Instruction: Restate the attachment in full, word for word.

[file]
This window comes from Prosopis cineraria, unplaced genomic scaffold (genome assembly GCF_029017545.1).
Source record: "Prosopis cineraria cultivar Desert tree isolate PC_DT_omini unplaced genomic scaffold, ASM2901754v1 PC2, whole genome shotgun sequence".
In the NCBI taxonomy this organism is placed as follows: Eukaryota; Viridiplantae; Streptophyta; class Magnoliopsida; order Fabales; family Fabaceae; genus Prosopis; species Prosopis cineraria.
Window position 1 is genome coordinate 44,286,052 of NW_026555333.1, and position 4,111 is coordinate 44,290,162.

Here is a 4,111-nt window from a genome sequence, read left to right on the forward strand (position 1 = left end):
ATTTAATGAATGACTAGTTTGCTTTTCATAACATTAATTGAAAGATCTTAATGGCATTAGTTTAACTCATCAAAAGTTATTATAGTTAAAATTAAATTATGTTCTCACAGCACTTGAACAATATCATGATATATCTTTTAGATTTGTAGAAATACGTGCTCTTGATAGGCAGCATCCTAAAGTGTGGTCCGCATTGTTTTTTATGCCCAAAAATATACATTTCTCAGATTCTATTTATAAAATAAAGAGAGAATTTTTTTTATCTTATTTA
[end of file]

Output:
This window comes from Prosopis cineraria, unplaced genomic scaffold (genome assembly GCF_029017545.1).
Source record: "Prosopis cineraria cultivar Desert tree isolate PC_DT_omini unplaced genomic scaffold, ASM2901754v1 PC2, whole genome shotgun sequence".
In the NCBI taxonomy this organism is placed as follows: Eukaryota; Viridiplantae; Streptophyta; class Magnoliopsida; order Fabales; family Fabaceae; genus Prosopis; species Prosopis cineraria.
Window position 1 is genome coordinate 44,286,052 of NW_026555333.1, and position 4,111 is coordinate 44,290,162.

Here is a 4,111-nt window from a genome sequence, read left to right on the forward strand (position 1 = left end):
ATTTAATGAATGACTAGTTTGCTTTTCATAACATTAATTGAAAGATCTTAATGGCATTAGTTTAACTCATCAAAAGTTATTATAGTTAAAATTAAATTATGTTCTCACAGCACTTGAACAATATCATGATATATCTTTTAGATTTGTAGAAATACGTGCTCTTGATAGGCAGCATCCTAAAGTGTGGTCCGCATTGTTTTTTATGCCCAAAAATATACATTTCTCAGATTCTATTTATAAAATAAAGAGAGAATTTTTTTTATCTTATTTA